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Are You Missing Any Miscellaneous Deductions?

Most of us who itemize deductions on our tax return (instead of using the standard deduction) are aware of the big three deductions: taxes, mortgage interest, and charitable contributions. A small percentage may benefit from the medical deduction but with the 7.5% hurdle (soon to be 10%), that group is getting smaller.

Occasionally, you may qualify for a personal casualty loss, which has its own rules and limitations, but many overlook the most interesting little group of deductions named miscellaneous. Perhaps you’re missing something, so let’s look into these deductions a little deeper.

Miscellaneous deductions fall into two major groups: those that are subject to a 2% threshold of your adjusted gross income and those that aren’t.

Deductions subject to the 2% limit include:

  • Unreimbursed employee expenses, such as searching for a new job in the same profession, certain work clothes and uniforms (includes active duty military equipment and its maintenance), work tools, union dues, and work-related travel and transportation
  • Tax preparation fees and advice
  • Other expenses** that you pay to:
    • Produce or collect taxable income
    • Manage, conserve, or maintain property held to produce taxable income
    • Determine, contest, pay or claim a refund of any tax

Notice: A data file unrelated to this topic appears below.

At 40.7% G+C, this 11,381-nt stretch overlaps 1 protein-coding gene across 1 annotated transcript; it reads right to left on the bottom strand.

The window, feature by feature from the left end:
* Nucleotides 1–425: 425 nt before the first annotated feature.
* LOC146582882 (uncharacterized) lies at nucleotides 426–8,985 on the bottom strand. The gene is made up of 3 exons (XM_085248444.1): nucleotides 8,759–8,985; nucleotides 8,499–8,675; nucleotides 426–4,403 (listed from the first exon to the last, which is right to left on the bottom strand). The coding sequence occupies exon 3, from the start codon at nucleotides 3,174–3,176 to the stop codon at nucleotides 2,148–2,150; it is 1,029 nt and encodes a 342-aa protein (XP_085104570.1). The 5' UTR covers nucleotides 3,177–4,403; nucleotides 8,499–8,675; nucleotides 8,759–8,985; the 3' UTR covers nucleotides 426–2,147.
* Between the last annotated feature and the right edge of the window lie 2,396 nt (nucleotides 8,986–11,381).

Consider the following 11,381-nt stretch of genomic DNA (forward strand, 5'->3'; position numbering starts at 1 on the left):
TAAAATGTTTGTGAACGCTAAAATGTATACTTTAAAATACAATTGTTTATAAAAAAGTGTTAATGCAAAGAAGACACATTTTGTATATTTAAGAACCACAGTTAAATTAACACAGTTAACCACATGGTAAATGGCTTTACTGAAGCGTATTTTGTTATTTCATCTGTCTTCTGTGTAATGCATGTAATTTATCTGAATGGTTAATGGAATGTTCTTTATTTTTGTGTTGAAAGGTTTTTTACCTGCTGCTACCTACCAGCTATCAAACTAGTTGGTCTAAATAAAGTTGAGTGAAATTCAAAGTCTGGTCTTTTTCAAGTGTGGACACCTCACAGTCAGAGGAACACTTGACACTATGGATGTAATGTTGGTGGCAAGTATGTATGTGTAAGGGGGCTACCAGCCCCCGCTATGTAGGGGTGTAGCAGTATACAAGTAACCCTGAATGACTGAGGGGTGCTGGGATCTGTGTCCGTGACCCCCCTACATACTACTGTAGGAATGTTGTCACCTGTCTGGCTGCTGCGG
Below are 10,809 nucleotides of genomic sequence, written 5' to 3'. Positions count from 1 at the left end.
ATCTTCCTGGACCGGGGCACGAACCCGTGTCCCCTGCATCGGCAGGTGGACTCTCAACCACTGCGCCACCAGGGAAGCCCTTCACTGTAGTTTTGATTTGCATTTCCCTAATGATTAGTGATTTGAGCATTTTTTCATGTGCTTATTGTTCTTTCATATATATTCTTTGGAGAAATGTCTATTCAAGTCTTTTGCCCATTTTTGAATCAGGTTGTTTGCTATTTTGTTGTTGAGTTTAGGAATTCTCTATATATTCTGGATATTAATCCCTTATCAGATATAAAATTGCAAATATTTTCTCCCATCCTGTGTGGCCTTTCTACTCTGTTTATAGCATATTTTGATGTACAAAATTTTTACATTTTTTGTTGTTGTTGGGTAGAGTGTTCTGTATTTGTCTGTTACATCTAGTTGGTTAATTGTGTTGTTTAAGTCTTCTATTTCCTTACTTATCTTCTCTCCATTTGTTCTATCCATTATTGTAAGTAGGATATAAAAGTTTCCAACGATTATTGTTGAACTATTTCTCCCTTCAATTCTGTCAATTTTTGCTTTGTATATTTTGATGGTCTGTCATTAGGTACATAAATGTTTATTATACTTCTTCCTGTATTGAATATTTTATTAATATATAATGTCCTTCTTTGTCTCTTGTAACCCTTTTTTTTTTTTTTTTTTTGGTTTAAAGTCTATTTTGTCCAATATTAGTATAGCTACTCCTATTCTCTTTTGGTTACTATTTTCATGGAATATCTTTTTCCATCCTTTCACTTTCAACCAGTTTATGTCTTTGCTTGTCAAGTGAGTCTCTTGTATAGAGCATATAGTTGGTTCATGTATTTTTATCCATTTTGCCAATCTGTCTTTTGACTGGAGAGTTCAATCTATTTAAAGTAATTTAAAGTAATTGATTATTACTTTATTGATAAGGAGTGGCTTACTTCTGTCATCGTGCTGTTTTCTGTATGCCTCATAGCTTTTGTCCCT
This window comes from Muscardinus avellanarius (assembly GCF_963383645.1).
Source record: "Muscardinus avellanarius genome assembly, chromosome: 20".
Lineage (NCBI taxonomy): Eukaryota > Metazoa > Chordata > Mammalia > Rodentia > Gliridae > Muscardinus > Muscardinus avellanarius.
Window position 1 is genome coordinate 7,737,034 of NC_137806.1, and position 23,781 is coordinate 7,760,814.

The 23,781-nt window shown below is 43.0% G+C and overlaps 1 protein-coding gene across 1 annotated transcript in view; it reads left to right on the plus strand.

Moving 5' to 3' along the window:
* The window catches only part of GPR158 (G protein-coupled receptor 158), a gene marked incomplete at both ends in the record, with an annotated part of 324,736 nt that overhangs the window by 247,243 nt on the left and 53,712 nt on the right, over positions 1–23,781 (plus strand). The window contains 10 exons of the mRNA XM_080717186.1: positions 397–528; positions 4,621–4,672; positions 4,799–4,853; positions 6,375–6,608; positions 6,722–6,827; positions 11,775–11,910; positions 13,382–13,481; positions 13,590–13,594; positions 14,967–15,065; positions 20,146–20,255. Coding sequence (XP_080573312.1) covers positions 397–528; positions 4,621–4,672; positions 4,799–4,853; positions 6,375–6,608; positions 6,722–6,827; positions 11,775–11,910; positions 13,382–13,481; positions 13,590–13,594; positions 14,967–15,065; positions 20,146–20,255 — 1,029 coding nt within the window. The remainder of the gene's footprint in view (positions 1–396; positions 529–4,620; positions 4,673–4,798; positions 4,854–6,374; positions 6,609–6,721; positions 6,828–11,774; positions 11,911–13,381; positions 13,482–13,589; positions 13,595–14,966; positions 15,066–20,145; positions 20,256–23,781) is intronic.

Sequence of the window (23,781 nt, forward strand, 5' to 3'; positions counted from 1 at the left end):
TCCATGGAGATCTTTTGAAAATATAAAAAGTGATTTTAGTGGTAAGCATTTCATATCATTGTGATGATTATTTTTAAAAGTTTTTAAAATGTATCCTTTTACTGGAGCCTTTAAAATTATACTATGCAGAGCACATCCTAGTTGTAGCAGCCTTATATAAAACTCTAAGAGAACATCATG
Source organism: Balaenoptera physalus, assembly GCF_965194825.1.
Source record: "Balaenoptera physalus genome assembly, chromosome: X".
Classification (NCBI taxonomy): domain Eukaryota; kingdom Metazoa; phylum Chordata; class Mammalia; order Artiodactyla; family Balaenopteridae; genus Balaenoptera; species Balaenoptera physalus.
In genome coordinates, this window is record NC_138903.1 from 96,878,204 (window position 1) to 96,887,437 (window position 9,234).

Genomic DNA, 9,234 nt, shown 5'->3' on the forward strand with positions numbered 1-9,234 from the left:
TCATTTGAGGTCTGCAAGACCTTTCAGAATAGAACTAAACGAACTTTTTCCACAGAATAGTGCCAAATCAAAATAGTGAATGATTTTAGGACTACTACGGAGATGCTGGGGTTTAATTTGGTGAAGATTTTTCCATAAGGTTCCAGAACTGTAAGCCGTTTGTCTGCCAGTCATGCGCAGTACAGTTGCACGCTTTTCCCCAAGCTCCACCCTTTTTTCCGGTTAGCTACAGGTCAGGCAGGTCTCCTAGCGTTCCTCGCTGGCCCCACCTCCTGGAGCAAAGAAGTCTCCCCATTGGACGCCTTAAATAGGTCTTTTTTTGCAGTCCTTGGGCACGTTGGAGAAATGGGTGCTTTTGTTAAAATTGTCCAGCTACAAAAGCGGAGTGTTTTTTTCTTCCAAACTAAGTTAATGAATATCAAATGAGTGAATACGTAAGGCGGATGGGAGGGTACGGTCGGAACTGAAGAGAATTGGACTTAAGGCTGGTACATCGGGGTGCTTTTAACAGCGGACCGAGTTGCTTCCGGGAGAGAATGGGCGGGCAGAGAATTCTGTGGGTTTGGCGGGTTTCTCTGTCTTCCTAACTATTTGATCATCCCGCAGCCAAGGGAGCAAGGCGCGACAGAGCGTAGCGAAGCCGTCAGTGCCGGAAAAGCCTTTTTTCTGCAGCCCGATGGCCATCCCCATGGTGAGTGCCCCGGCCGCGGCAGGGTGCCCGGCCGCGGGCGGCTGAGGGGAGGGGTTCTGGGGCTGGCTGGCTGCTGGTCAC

**Examples of other expenses include certain investment fees and expenses, some legal fees, hobby expenses that aren’t more than your hobby income, and rental fees for a safe deposit box related to the above activities if it’s not used to store jewelry and other personal effects.

Deductions not subject to the 2% limit include:

  • Casualty and theft losses from income-producing property such as damage or theft of stocks, bonds, gold, silver, vacant lots and works of art
  • Gambling losses up to the amount of gambling winnings
  • Impairment-related work expenses of persons with disabilities
  • Losses from Ponzi-type investment schemes

All of these qualified miscellaneous deductions are reported at the bottom of Schedule A, Itemized Deductions. Just like your other deductions, maintain records of miscellaneous deductions to make it easier to prepare your tax return when the filing season arrives.

Some expenses cannot be deducted, such as personal living or family expenses, and many taxpayers find it confusing to determine what counts and what doesn’t. We can help you there, but don’t wait until tax time, as recovering these records later may be difficult.

One of the hazards of deducting these miscellaneous items is that the Alternative Minimum Tax may kick in, so be sure you have all your facts before filing that return with these well-deserved deductions.

You can find more information and examples in IRS Publication 529, Miscellaneous Deductions, which is available on or by calling 800-TAX-FORM (800-829-3676). If you have other questions or need help with your deductions, please contact Patrick & Robinson CPAs at or 904-396-5400.

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